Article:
- By Colum Lynch
Colum Lynch is Foreign Policy's award-winning U.N.-based senior diplomatic reporter. Lynch previously wrote Foreign Policy's Turtle Bay blog, for which he was awarded the 2011 National Magazine Award for best reporting in digital media. He is also a recipient of the 2013 Elizabeth Neuffer Memorial Silver Prize for his coverage of the United Nations.
Before moving to Foreign Policy, Lynch reported on diplomacy and national security for the Washington Post for more than a decade. As the Washington Post's United Nations reporter, Lynch had been involved in the paper's diplomatic coverage of crises in Afghanistan, Iraq, Lebanon, Sudan, and Somalia, as well as the nuclear standoffs with Iran and North Korea. He also played a key part in the Post's diplomatic reporting on the Iraq war, the International Criminal Court, the spread of weapons of mass destruction, and U.S. counterterrorism strategy. Lynch's enterprise reporting has explored the underside of international diplomacy. His investigations have uncovered a U.S. spying operation in Iraq, Dick Cheney's former company's financial links to Saddam Hussein, and documented numerous sexual misconduct and corruption scandals.
Lynch has appeared frequently on the Lehrer News Hour, MSNBC, NPR radio, and the BBC. He has also moderated public discussions on foreign policy, including interviews with Susan E. Rice, the U.S. national security advisor, Gerard Araud, France's U.N. ambassador, and other senior diplomatic leaders.
Born in Los Angeles, California, Lynch received a bachelor's degree from the University of California, Berkeley, in 1985 and a master's degree from Columbia University's Graduate School of Journalism in 1987. He previously worked for the Boston Globe.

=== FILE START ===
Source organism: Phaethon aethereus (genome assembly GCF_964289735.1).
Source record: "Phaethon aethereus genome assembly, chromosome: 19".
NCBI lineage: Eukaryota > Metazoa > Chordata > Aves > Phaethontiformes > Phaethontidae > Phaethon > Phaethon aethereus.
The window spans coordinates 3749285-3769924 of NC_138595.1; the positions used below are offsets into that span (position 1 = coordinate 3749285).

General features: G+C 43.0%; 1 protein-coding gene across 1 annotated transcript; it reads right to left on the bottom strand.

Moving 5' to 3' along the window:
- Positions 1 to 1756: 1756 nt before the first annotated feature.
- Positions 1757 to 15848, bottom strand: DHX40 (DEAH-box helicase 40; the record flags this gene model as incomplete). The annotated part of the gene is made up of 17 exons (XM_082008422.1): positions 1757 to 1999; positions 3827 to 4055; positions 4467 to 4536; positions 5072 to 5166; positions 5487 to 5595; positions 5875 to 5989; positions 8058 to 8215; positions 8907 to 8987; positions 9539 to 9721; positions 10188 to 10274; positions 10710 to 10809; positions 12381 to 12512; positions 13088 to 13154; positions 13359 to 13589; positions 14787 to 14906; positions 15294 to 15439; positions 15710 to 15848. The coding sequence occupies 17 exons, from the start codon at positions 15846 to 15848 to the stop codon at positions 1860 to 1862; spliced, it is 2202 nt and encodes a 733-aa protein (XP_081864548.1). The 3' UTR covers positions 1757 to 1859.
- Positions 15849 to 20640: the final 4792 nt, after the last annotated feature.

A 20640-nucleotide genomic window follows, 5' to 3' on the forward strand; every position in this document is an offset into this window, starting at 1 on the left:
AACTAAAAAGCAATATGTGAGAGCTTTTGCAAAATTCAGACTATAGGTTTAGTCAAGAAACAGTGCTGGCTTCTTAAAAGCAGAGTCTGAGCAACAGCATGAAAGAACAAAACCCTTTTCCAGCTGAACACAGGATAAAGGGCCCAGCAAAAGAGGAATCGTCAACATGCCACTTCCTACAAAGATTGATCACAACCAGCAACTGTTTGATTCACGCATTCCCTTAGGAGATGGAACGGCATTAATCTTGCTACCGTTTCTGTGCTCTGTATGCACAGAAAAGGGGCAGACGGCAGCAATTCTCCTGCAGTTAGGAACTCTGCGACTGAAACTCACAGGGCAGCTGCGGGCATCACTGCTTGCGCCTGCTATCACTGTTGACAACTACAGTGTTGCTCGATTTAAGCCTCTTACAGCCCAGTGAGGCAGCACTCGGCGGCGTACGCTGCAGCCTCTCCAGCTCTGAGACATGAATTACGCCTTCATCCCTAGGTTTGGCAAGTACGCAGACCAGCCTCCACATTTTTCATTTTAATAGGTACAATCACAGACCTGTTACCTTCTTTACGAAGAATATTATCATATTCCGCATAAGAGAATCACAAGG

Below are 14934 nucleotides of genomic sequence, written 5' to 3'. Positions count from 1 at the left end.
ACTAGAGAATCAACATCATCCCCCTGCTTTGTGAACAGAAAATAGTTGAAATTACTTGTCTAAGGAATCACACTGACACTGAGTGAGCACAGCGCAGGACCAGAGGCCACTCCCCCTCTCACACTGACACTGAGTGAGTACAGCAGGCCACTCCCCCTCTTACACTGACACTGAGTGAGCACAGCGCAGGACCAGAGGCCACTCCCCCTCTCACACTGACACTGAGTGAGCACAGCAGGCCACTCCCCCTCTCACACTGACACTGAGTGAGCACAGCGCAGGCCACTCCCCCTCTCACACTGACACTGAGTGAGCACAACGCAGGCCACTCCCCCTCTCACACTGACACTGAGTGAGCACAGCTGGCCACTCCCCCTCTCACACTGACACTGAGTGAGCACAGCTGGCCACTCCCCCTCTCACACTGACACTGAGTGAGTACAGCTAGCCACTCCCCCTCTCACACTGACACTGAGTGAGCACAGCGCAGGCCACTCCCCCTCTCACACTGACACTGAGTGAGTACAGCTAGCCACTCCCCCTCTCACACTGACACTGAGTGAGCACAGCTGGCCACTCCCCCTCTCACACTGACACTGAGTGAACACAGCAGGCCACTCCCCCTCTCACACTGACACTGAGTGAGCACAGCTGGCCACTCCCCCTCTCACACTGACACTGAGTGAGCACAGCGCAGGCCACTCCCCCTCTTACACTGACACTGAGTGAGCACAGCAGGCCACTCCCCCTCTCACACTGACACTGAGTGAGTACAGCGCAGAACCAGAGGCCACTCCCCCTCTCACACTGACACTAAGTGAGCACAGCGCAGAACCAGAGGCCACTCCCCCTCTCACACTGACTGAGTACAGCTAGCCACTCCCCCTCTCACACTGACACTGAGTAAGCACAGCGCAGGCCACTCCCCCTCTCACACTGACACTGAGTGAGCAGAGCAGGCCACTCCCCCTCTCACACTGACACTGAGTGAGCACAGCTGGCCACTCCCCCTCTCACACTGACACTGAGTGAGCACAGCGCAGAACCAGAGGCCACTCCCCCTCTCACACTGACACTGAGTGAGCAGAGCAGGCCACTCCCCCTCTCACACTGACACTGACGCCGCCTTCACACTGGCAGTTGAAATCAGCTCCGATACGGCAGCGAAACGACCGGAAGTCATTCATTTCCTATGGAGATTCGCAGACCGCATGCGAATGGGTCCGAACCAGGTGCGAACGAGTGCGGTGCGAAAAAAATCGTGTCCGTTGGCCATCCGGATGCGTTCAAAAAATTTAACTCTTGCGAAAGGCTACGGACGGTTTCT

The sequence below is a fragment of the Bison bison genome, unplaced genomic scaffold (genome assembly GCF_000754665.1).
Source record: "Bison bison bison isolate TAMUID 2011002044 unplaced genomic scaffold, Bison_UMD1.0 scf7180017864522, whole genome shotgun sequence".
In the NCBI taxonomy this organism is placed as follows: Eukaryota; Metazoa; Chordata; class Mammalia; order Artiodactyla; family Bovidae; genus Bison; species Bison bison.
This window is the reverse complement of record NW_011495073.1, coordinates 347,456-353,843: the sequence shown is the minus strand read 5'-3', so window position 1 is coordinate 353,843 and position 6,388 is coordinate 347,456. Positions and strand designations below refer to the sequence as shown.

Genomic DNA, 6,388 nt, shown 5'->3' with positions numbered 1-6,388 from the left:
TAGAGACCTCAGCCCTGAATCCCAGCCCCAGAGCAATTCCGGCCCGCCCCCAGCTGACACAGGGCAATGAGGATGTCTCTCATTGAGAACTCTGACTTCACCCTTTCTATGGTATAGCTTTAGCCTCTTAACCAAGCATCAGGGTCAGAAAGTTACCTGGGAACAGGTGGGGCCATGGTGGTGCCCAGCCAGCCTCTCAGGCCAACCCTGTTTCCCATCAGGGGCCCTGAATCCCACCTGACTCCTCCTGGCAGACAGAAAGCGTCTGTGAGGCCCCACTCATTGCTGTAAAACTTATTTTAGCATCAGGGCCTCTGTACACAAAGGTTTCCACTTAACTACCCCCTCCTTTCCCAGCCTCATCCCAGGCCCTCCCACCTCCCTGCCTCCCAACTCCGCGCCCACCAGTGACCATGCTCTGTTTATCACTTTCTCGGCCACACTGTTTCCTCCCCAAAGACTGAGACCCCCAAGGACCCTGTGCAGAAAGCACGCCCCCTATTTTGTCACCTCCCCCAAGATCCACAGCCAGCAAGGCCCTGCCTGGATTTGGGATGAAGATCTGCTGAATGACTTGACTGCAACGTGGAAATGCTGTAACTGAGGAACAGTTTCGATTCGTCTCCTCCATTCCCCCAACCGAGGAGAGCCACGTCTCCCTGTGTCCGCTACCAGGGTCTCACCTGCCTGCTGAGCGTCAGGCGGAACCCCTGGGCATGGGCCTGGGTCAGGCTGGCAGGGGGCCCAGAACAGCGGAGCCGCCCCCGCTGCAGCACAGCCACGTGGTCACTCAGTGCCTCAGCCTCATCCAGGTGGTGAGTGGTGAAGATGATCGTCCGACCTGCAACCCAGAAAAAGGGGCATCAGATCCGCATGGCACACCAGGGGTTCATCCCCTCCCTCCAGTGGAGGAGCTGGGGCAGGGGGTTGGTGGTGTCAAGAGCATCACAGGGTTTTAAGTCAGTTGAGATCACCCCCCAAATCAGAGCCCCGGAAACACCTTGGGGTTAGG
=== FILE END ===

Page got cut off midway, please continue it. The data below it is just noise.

The United States and Iran, enemies in a proxy war in Syria, now appear likely to come together at an upcoming U.N.-sponsored meeting to try grapple with the worsening humanitarian crisis there. It’s the most visible sign yet of the rival powers willingness to work together to resolve the crisis in Syria, according to several U.N.-based diplomats and officials. And it’s another indication of the emerging thaw in relations between Washington and Tehran.
The U.N. chief relief coordinator, Valerie Amos, recently sent invitations to at least a dozen countries — including the United States, Russia, Iran, and Saudi Arabia — to participate in a high level meeting in Geneva aimed at prodding Syria’s warring parties to provide relief workers access to more than 2.5 million people who have been cut off from the U.N. aid pipeline. Invitations have also been sent to Australia, Britain, China, France, Luxembourg, Russia, Kuwait, Qatar, and a representative of the European Union.
"The humanitarian situation in Syria is deteriorating on a daily basis," according to a confidential U.N. paper describing the initiative. "The objective of the high level humanitarian group is to foster and maximize cooperation among those countries with influence over parties to the Syrian conflict to address humanitarian challenges."